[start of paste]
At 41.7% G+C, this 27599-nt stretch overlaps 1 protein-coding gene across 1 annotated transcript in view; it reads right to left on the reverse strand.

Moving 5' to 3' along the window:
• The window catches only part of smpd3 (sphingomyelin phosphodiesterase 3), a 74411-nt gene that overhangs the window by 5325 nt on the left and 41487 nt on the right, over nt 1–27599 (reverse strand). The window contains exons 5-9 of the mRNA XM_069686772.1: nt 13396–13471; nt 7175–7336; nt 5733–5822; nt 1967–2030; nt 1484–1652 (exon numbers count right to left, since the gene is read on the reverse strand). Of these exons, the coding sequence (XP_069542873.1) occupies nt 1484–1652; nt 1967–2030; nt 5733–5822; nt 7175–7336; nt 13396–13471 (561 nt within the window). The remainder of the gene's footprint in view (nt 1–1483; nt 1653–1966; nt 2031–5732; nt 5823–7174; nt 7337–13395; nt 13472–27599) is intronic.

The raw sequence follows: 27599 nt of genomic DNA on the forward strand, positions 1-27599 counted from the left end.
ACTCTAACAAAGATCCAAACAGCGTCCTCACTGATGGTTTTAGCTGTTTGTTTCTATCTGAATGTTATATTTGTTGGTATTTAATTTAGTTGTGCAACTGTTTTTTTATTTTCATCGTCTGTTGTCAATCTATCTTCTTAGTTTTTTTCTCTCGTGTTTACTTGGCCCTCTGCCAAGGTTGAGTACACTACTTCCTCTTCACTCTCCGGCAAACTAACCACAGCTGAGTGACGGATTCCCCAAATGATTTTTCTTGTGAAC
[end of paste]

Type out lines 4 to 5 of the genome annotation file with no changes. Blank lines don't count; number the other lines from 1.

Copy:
The raw sequence follows: 27599 nt of genomic DNA on the forward strand, positions 1-27599 counted from the left end.
ACTCTAACAAAGATCCAAACAGCGTCCTCACTGATGGTTTTAGCTGTTTGTTTCTATCTGAATGTTATATTTGTTGGTATTTAATTTAGTTGTGCAACTGTTTTTTTATTTTCATCGTCTGTTGTCAATCTATCTTCTTAGTTTTTTTCTCTCGTGTTTACTTGGCCCTCTGCCAAGGTTGAGTACACTACTTCCTCTTCACTCTCCGGCAAACTAACCACAGCTGAGTGACGGATTCCCCAAATGATTTTTCTTGTGAAC